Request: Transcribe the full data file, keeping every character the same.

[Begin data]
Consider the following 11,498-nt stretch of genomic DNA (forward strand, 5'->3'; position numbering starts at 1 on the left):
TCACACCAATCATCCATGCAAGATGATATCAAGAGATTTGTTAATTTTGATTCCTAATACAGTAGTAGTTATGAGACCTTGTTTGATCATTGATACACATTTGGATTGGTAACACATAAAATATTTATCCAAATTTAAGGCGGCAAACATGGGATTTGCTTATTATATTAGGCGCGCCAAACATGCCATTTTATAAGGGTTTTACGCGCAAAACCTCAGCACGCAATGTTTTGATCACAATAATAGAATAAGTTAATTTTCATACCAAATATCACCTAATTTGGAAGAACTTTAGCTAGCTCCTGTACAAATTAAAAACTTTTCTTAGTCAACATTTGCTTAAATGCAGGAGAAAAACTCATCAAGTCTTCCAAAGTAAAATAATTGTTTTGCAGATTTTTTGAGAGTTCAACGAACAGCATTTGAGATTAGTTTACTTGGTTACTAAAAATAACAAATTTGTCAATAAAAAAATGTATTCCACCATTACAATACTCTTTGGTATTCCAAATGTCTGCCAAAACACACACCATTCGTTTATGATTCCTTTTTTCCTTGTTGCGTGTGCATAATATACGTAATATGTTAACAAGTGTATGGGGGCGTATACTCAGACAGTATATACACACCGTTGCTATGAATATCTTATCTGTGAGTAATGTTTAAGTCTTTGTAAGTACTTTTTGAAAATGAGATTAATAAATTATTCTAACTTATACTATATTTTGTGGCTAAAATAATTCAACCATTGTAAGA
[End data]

Consider the following 11,498-nt stretch of genomic DNA (forward strand, 5'->3'; position numbering starts at 1 on the left):
TCACACCAATCATCCATGCAAGATGATATCAAGAGATTTGTTAATTTTGATTCCTAATACAGTAGTAGTTATGAGACCTTGTTTGATCATTGATACACATTTGGATTGGTAACACATAAAATATTTATCCAAATTTAAGGCGGCAAACATGGGATTTGCTTATTATATTAGGCGCGCCAAACATGCCATTTTATAAGGGTTTTACGCGCAAAACCTCAGCACGCAATGTTTTGATCACAATAATAGAATAAGTTAATTTTCATACCAAATATCACCTAATTTGGAAGAACTTTAGCTAGCTCCTGTACAAATTAAAAACTTTTCTTAGTCAACATTTGCTTAAATGCAGGAGAAAAACTCATCAAGTCTTCCAAAGTAAAATAATTGTTTTGCAGATTTTTTGAGAGTTCAACGAACAGCATTTGAGATTAGTTTACTTGGTTACTAAAAATAACAAATTTGTCAATAAAAAAATGTATTCCACCATTACAATACTCTTTGGTATTCCAAATGTCTGCCAAAACACACACCATTCGTTTATGATTCCTTTTTTCCTTGTTGCGTGTGCATAATATACGTAATATGTTAACAAGTGTATGGGGGCGTATACTCAGACAGTATATACACACCGTTGCTATGAATATCTTATCTGTGAGTAATGTTTAAGTCTTTGTAAGTACTTTTTGAAAATGAGATTAATAAATTATTCTAACTTATACTATATTTTGTGGCTAAAATAATTCAACCATTGTAAGA